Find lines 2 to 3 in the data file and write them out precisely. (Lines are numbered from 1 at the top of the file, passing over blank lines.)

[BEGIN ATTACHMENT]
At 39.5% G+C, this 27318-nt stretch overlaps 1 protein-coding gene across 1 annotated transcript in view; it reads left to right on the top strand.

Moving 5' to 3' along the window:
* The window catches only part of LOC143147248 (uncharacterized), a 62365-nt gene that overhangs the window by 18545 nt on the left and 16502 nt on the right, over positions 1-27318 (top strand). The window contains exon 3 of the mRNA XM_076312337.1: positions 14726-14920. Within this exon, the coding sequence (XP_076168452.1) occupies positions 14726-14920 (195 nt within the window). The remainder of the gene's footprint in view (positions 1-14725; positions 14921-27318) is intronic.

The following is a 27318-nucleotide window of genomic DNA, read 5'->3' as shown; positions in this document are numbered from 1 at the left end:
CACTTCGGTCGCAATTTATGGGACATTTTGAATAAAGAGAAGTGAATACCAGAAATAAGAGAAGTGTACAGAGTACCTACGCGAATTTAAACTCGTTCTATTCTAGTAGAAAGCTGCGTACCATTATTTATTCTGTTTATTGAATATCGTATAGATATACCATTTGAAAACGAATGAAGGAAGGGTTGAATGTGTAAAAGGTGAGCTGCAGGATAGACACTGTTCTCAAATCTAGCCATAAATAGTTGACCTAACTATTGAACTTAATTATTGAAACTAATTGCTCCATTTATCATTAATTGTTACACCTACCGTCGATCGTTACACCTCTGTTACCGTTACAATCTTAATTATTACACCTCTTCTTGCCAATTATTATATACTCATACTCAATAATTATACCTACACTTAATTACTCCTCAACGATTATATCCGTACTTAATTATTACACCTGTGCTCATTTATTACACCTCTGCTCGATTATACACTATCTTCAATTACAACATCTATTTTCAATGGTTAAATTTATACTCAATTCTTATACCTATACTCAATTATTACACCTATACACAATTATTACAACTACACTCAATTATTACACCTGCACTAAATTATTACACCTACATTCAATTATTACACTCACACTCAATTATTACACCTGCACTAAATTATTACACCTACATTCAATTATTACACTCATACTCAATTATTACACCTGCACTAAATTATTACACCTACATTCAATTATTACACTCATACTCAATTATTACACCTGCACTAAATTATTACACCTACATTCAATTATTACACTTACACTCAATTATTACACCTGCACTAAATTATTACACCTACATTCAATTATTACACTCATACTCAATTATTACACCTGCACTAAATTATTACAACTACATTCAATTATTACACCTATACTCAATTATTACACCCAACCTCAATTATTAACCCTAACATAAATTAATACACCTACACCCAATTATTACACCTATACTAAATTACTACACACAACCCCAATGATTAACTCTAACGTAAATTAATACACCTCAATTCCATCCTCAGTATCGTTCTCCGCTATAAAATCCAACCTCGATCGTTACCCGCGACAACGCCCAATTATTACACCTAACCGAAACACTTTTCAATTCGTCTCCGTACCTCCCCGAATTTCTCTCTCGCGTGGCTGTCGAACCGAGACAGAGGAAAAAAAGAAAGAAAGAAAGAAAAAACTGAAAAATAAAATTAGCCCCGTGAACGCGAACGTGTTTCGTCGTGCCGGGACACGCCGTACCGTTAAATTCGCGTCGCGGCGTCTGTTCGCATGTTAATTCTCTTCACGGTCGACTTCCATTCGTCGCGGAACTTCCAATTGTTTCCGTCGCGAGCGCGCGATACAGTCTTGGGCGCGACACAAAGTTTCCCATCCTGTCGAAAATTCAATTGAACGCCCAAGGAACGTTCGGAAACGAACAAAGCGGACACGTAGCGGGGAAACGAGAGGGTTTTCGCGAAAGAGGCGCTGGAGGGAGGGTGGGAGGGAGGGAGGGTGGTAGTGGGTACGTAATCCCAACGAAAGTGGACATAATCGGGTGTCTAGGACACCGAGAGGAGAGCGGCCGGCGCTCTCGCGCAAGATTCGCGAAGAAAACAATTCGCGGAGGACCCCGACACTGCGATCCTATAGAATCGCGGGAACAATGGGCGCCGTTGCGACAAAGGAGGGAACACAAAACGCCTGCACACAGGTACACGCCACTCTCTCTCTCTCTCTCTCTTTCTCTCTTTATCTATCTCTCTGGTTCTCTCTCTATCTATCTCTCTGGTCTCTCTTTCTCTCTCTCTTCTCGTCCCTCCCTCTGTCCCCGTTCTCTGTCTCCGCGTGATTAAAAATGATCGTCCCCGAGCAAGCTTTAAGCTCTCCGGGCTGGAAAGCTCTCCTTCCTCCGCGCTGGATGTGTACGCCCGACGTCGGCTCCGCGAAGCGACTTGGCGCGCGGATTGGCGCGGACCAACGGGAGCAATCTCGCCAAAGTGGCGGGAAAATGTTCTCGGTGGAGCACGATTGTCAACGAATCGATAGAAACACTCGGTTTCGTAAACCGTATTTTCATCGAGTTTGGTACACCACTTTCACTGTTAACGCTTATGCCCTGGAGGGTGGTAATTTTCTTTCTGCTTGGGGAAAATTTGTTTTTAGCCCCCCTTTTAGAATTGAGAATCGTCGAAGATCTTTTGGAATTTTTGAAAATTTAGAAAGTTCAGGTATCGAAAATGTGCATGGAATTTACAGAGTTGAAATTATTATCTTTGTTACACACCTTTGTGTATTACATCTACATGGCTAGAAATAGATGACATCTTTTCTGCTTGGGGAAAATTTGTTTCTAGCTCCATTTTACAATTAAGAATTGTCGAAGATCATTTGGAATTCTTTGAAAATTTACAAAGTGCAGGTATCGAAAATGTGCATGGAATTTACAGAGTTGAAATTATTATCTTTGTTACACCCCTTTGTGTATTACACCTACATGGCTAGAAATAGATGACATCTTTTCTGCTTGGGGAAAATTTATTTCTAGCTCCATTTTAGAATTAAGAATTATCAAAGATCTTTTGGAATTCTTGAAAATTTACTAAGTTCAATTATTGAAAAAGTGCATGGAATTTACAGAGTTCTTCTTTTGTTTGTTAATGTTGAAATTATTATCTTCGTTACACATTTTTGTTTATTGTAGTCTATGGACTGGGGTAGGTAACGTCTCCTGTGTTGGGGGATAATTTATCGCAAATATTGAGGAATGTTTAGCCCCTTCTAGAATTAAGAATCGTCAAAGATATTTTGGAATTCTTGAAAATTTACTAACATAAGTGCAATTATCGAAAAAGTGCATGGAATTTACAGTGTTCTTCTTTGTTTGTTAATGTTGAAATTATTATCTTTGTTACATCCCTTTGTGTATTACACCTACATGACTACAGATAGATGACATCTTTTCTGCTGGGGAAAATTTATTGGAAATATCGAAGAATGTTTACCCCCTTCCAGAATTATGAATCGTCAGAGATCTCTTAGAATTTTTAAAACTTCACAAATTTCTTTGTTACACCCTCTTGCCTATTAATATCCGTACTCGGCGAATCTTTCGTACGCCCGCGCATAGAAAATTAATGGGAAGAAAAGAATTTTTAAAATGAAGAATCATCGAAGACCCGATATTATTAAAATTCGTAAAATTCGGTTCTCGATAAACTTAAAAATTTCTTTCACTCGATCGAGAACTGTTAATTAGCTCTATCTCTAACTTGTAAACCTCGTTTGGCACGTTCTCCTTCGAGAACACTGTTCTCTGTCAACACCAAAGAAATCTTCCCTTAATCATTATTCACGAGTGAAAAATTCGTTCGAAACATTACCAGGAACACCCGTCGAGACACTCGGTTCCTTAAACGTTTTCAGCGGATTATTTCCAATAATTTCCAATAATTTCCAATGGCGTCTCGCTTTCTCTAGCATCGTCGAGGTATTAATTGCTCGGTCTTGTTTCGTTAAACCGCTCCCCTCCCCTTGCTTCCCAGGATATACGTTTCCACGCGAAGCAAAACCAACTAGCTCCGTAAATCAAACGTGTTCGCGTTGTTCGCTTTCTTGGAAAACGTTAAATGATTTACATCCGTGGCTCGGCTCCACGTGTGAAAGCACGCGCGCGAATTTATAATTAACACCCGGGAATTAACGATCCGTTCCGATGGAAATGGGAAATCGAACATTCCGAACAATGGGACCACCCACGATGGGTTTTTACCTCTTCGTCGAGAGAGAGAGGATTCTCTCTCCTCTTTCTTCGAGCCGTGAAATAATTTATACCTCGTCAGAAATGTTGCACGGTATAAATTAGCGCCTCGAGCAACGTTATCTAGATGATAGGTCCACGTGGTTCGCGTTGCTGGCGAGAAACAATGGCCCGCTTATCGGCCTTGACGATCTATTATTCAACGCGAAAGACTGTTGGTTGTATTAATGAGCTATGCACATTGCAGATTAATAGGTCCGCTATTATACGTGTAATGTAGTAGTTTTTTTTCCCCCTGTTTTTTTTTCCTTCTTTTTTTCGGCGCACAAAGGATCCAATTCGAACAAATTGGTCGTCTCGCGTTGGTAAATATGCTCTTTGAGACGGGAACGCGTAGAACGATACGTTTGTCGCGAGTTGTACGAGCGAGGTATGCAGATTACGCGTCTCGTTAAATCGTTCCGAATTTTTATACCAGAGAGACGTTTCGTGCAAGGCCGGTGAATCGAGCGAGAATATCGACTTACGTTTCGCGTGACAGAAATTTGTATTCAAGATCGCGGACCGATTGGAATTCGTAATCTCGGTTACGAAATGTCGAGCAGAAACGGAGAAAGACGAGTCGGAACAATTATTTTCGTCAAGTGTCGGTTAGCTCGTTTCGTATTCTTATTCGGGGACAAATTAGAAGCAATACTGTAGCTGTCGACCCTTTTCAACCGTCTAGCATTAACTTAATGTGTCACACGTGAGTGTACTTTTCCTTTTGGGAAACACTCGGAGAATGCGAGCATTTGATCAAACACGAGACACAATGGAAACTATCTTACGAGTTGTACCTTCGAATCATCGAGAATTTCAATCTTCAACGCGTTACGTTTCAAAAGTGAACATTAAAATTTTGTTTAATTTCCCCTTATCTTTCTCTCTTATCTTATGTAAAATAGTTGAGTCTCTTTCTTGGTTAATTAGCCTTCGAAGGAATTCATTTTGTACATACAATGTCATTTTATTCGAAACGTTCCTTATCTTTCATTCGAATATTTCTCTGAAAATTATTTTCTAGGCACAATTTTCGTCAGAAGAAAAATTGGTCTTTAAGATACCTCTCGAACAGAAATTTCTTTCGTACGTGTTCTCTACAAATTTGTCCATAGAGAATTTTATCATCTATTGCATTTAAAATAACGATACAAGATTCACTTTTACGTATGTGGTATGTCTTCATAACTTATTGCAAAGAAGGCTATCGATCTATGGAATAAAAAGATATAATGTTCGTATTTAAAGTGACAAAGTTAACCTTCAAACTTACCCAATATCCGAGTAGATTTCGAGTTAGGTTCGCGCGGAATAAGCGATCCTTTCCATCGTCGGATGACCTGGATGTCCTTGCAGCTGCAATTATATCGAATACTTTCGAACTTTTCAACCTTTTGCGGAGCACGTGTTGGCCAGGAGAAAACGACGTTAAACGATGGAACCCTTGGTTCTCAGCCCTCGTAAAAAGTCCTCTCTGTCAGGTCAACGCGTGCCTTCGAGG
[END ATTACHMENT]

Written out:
Moving 5' to 3' along the window:
* The window catches only part of LOC143147248 (uncharacterized), a 62365-nt gene that overhangs the window by 18545 nt on the left and 16502 nt on the right, over positions 1-27318 (top strand). The window contains exon 3 of the mRNA XM_076312337.1: positions 14726-14920. Within this exon, the coding sequence (XP_076168452.1) occupies positions 14726-14920 (195 nt within the window). The remainder of the gene's footprint in view (positions 1-14725; positions 14921-27318) is intronic.